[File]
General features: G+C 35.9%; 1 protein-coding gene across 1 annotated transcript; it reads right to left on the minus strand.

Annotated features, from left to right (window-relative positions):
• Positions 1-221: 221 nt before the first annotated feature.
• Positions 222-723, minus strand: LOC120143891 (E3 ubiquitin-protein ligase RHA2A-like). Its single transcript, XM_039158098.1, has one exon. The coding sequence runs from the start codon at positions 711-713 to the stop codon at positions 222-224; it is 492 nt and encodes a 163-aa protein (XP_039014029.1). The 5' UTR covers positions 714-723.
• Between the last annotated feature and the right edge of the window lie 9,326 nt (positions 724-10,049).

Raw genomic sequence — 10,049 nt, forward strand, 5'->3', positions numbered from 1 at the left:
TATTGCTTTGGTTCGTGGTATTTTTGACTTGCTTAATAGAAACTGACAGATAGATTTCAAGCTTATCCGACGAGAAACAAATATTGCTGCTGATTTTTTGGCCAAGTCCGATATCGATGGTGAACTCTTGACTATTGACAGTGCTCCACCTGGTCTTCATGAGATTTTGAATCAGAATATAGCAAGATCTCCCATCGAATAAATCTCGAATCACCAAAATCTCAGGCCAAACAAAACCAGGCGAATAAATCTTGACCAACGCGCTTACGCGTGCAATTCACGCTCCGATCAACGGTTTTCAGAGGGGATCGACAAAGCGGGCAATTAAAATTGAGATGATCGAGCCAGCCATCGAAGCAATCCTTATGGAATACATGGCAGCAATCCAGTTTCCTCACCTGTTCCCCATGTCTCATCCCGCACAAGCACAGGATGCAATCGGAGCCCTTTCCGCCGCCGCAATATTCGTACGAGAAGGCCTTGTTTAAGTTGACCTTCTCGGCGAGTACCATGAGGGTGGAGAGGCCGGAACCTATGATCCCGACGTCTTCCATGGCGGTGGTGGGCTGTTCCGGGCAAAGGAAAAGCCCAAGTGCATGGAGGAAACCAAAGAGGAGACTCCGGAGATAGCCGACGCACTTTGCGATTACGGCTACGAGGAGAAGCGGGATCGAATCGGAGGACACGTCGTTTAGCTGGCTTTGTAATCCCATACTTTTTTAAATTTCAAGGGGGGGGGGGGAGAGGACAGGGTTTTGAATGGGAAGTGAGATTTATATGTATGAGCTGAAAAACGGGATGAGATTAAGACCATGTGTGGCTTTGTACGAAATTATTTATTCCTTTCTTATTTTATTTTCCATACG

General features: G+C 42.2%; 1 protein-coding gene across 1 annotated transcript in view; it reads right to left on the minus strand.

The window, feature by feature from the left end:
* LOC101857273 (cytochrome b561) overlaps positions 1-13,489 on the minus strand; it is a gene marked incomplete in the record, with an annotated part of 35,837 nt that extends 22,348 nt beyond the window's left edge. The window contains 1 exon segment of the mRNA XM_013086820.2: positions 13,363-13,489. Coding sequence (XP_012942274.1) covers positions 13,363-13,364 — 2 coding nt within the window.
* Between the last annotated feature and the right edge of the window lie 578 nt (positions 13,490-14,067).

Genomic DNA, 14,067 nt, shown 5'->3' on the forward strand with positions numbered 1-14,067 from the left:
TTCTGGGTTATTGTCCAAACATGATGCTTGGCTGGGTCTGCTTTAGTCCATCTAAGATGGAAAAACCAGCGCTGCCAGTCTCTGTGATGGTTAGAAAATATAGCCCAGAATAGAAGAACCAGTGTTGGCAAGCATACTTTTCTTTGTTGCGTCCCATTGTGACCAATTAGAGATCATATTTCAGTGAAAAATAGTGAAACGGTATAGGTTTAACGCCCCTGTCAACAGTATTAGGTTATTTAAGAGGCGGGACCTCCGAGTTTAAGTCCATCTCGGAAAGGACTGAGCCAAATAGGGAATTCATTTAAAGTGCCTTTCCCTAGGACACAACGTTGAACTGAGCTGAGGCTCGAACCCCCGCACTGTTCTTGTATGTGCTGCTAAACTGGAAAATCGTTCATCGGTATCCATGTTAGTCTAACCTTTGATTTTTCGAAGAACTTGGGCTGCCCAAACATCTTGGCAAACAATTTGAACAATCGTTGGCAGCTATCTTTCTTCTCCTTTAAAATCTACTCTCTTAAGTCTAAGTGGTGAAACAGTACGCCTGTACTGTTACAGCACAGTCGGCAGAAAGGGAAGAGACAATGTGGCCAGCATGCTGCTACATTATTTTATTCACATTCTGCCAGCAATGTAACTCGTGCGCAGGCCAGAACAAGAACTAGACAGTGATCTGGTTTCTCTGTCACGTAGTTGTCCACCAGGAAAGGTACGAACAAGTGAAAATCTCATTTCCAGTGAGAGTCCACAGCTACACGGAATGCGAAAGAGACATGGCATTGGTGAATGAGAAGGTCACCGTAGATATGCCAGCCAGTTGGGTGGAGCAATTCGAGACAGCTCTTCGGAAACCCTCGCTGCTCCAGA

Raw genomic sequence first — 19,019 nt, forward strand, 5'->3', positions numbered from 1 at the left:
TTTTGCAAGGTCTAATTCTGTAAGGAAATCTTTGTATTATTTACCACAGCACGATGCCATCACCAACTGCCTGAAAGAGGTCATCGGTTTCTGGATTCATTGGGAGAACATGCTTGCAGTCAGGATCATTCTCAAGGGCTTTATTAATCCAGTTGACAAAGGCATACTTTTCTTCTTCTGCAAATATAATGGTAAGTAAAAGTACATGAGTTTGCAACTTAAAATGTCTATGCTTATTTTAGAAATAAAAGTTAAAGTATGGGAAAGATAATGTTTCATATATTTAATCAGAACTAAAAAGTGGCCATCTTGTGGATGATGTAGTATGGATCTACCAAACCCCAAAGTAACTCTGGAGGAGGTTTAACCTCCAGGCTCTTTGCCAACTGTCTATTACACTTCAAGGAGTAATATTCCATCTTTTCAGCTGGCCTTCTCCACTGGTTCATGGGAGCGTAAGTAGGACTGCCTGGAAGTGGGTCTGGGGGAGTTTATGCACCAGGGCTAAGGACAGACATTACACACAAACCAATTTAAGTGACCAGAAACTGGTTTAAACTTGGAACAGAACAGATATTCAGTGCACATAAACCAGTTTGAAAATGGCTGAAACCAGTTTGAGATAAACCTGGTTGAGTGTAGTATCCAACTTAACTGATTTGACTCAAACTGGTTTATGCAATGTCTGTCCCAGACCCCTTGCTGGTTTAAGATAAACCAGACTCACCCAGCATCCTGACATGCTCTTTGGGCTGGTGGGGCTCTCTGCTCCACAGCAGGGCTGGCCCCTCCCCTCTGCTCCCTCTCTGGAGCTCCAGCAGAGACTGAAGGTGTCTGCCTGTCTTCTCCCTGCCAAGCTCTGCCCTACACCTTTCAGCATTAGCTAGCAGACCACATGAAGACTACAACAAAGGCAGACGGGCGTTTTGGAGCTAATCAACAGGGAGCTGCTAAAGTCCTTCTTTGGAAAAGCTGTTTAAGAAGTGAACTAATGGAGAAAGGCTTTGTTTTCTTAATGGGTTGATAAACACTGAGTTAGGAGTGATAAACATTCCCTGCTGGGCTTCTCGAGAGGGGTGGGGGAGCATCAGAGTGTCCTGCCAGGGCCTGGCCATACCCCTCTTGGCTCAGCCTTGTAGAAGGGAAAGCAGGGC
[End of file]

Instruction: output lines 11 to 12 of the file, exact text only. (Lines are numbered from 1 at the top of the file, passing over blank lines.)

* Between the last annotated feature and the right edge of the window lie 578 nt (positions 13,490-14,067).

Genomic DNA, 14,067 nt, shown 5'->3' on the forward strand with positions numbered 1-14,067 from the left: